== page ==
SPEECHES: Address by Minister for Public Service and Administration Ms AF. Muthambi MP, during the occasion of the 15th CPSI Public Service Innovation Awards (2017)

Date: 27 Oct 2017

Member of Parliament, Honourable Regina Lesoma;

MMC for Corporate Services in Ekurhuleni Metropolitan Municipality Cllr Makhosazana Mabaso (if she already here);

Director General of the Office Public Service Commission, Dr Dovhani Mamphiswana;

Acting Director General of the Department for Public Service and Administration - Mr Willie Vukela;

Principal Officer of GEMS, Dr Guni Goolab;v

Commissioner Rory Voller of the Companies and Intellectual Property Commission;

Executive Director of the Centre for Public Service Innovation, Ms Thuli Radebe;

Executive of the NRF, Dr Andrew Kaniki

Acting Chair of the Adjudication Panel and CEO of the Innovation Hub, Mr Mclean Sibanda, and all the members of the Panel;

Executive Committee of the CPSI;

Heads of government departments and Executives from the private sector;

Leaders from the three spheres of our government;

Our valued sponsors;

Esteemed guests and dignitaries;

Ladies and gentlemen;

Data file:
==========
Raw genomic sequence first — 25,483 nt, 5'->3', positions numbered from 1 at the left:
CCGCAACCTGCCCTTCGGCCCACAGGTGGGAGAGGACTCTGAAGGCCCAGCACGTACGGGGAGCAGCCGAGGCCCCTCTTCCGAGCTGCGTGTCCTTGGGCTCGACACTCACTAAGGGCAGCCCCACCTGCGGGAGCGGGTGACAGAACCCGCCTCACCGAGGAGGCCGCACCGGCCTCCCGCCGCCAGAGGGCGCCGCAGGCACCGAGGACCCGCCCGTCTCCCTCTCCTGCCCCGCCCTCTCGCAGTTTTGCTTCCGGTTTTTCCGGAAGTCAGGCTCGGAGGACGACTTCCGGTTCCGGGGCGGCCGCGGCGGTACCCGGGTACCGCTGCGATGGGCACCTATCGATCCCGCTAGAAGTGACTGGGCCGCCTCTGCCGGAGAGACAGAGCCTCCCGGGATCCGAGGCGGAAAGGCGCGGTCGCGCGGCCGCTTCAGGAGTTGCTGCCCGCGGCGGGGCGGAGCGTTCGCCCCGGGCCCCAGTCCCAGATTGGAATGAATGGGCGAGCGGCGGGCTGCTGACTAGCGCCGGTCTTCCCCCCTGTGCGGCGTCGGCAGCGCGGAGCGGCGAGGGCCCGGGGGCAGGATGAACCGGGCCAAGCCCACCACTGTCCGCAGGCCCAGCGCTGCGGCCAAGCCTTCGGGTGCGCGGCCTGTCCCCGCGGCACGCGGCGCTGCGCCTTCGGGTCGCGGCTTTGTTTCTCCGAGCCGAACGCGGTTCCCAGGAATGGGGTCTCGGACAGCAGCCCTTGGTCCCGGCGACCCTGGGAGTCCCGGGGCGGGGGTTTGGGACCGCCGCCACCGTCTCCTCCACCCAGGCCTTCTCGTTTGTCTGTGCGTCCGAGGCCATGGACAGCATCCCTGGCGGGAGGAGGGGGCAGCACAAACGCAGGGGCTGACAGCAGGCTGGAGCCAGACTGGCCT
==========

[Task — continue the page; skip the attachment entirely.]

Good evening to you all.

I feel honoured to address you on this very special occasion of the 15th Annual CPSI public sector innovation awards. When the CPSI briefed me on this ceremony, there was no hesitation whatsoever on my part to host an event as rare and extraordinary as this one.

Today we celebrate with pride and joy, the immense capacity and prowess to innovate amongst public servants, demonstrated by the finalist projects being showcased here. Through its outstanding work, the CPSI continues to reassure us of the existence of untapped capacity for innovation and innovative thinking in the public service.

We know that there is a myth out there that public officials are averse to innovation. Tonight’s event proves that public servants are innovative, and through this CPSI programme we encourage them to continue thinking creatively in order to improve the manner in which our public service functions.

Tonight is not only about celebrating with the nominees and winners, but it is also about encouraging those who have not yet started to move out of their comfort zone and participate by bringing to the fore any innovation that can lead to an improved public service.

We gather here tonight, most of us as public officials and representatives, quite aware of the challenges that our people go through on a daily basis, which include unemployment, particularly amongst the youth, grinding poverty, poor educational facilities, lack of proper health care, hygienically clean water and sanitation, shelter and the high rate of crime.

The truth is that citizens put the blame fairly and squarely at our doorstep because, as public officials, it is our primary responsibility to ensure that they access government services as a right, and not as a privilege. Our role to this effect is clearly and unambiguously spelled out in the Public Service Act, the Public service Charter and Batho Pele Principles, amongst others.